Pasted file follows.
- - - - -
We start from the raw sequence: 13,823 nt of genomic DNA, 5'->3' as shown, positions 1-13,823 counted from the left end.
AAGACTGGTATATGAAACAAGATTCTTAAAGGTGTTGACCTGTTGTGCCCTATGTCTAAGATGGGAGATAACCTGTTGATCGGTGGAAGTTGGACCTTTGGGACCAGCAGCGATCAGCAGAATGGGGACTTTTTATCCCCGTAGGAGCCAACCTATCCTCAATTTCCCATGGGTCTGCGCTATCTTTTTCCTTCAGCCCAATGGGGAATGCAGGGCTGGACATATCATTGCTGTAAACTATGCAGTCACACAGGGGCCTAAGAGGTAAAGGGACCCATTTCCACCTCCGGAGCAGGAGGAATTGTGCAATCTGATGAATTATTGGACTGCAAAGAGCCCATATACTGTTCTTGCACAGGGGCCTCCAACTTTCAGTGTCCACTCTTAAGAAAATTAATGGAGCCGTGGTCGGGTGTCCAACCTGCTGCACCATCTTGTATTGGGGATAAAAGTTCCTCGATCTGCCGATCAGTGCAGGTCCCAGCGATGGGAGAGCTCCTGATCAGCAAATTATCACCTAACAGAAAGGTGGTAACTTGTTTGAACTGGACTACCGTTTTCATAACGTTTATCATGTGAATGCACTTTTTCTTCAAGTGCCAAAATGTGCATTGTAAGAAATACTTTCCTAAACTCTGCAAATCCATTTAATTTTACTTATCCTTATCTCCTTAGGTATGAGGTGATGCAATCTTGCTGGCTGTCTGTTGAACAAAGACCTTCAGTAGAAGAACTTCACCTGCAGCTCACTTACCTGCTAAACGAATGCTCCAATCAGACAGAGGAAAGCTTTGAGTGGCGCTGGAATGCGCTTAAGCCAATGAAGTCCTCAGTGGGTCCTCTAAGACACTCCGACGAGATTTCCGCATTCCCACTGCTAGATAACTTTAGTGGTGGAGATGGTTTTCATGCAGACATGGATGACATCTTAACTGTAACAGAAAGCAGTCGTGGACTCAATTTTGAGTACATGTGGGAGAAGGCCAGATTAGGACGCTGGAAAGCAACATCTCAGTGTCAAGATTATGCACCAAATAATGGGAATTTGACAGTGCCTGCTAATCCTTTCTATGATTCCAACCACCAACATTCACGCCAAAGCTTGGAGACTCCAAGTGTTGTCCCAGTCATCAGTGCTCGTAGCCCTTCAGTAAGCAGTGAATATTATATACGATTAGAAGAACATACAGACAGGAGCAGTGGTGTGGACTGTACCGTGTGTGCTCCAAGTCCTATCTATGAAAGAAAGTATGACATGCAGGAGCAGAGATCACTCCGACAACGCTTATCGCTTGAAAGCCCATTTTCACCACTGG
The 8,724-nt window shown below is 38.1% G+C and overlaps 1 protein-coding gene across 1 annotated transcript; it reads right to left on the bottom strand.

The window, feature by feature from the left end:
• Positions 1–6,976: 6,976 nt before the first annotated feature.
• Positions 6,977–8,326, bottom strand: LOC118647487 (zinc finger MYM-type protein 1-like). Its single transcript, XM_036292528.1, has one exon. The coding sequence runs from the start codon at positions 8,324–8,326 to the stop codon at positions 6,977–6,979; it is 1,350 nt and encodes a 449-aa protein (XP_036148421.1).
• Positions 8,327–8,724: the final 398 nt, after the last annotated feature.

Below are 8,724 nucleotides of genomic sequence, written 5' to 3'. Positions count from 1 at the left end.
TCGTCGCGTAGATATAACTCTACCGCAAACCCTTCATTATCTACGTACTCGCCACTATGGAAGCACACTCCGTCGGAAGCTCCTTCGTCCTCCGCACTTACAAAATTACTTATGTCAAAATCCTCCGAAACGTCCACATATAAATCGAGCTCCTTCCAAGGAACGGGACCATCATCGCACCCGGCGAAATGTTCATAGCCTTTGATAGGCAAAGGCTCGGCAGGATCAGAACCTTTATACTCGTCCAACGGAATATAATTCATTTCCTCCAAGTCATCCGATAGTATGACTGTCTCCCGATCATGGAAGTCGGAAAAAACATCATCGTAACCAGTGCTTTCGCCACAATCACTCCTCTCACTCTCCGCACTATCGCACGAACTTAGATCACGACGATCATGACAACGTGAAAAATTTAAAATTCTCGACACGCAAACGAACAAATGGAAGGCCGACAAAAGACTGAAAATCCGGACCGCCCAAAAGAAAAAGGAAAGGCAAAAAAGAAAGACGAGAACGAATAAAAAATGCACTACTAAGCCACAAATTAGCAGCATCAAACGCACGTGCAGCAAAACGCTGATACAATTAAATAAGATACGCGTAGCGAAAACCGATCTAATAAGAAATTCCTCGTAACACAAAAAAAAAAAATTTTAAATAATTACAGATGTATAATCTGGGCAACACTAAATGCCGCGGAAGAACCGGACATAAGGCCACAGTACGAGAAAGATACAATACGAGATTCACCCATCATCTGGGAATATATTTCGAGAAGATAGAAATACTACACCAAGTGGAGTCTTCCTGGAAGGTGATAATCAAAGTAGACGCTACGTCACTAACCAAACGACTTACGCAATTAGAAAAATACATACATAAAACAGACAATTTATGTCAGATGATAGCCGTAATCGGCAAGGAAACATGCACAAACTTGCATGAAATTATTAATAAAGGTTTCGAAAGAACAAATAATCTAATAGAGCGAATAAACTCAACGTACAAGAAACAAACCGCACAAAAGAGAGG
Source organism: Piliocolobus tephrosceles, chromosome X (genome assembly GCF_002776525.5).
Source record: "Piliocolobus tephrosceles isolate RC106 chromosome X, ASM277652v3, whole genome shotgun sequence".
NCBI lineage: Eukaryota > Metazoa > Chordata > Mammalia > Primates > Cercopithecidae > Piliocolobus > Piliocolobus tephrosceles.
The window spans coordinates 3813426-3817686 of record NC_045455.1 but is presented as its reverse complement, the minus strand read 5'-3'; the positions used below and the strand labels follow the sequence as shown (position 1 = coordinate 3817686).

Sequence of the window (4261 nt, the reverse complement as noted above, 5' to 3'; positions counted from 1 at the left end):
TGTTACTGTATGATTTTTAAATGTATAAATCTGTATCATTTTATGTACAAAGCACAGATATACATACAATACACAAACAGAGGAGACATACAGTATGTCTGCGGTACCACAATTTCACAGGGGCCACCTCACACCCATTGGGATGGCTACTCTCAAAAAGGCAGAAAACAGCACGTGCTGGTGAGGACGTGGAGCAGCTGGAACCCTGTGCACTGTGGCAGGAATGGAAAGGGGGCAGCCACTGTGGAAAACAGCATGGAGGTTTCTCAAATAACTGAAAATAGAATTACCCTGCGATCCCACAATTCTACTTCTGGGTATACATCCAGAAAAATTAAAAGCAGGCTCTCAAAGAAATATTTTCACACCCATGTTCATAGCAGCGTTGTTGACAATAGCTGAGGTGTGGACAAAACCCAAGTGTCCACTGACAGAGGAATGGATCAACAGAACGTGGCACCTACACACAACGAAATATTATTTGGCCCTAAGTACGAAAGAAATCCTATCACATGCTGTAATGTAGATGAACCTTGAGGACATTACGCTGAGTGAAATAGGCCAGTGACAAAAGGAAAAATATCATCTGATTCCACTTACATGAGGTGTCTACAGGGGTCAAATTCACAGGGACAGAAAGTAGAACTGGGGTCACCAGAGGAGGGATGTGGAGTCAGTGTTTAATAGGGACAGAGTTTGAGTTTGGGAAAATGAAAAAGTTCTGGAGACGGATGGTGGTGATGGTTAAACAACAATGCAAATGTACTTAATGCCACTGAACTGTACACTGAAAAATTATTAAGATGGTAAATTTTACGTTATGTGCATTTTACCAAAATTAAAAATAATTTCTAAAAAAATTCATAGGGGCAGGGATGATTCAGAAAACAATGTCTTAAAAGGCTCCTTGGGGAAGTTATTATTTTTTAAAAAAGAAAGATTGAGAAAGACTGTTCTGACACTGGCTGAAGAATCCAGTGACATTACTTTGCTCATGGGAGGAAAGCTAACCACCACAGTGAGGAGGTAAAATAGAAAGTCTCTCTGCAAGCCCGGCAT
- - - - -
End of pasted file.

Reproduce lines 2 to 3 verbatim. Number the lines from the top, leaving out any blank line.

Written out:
AAGACTGGTATATGAAACAAGATTCTTAAAGGTGTTGACCTGTTGTGCCCTATGTCTAAGATGGGAGATAACCTGTTGATCGGTGGAAGTTGGACCTTTGGGACCAGCAGCGATCAGCAGAATGGGGACTTTTTATCCCCGTAGGAGCCAACCTATCCTCAATTTCCCATGGGTCTGCGCTATCTTTTTCCTTCAGCCCAATGGGGAATGCAGGGCTGGACATATCATTGCTGTAAACTATGCAGTCACACAGGGGCCTAAGAGGTAAAGGGACCCATTTCCACCTCCGGAGCAGGAGGAATTGTGCAATCTGATGAATTATTGGACTGCAAAGAGCCCATATACTGTTCTTGCACAGGGGCCTCCAACTTTCAGTGTCCACTCTTAAGAAAATTAATGGAGCCGTGGTCGGGTGTCCAACCTGCTGCACCATCTTGTATTGGGGATAAAAGTTCCTCGATCTGCCGATCAGTGCAGGTCCCAGCGATGGGAGAGCTCCTGATCAGCAAATTATCACCTAACAGAAAGGTGGTAACTTGTTTGAACTGGACTACCGTTTTCATAACGTTTATCATGTGAATGCACTTTTTCTTCAAGTGCCAAAATGTGCATTGTAAGAAATACTTTCCTAAACTCTGCAAATCCATTTAATTTTACTTATCCTTATCTCCTTAGGTATGAGGTGATGCAATCTTGCTGGCTGTCTGTTGAACAAAGACCTTCAGTAGAAGAACTTCACCTGCAGCTCACTTACCTGCTAAACGAATGCTCCAATCAGACAGAGGAAAGCTTTGAGTGGCGCTGGAATGCGCTTAAGCCAATGAAGTCCTCAGTGGGTCCTCTAAGACACTCCGACGAGATTTCCGCATTCCCACTGCTAGATAACTTTAGTGGTGGAGATGGTTTTCATGCAGACATGGATGACATCTTAACTGTAACAGAAAGCAGTCGTGGACTCAATTTTGAGTACATGTGGGAGAAGGCCAGATTAGGACGCTGGAAAGCAACATCTCAGTGTCAAGATTATGCACCAAATAATGGGAATTTGACAGTGCCTGCTAATCCTTTCTATGATTCCAACCACCAACATTCACGCCAAAGCTTGGAGACTCCAAGTGTTGTCCCAGTCATCAGTGCTCGTAGCCCTTCAGTAAGCAGTGAATATTATATACGATTAGAAGAACATACAGACAGGAGCAGTGGTGTGGACTGTACCGTGTGTGCTCCAAGTCCTATCTATGAAAGAAAGTATGACATGCAGGAGCAGAGATCACTCCGACAACGCTTATCGCTTGAAAGCCCATTTTCACCACTGG
The 8,724-nt window shown below is 38.1% G+C and overlaps 1 protein-coding gene across 1 annotated transcript; it reads right to left on the bottom strand.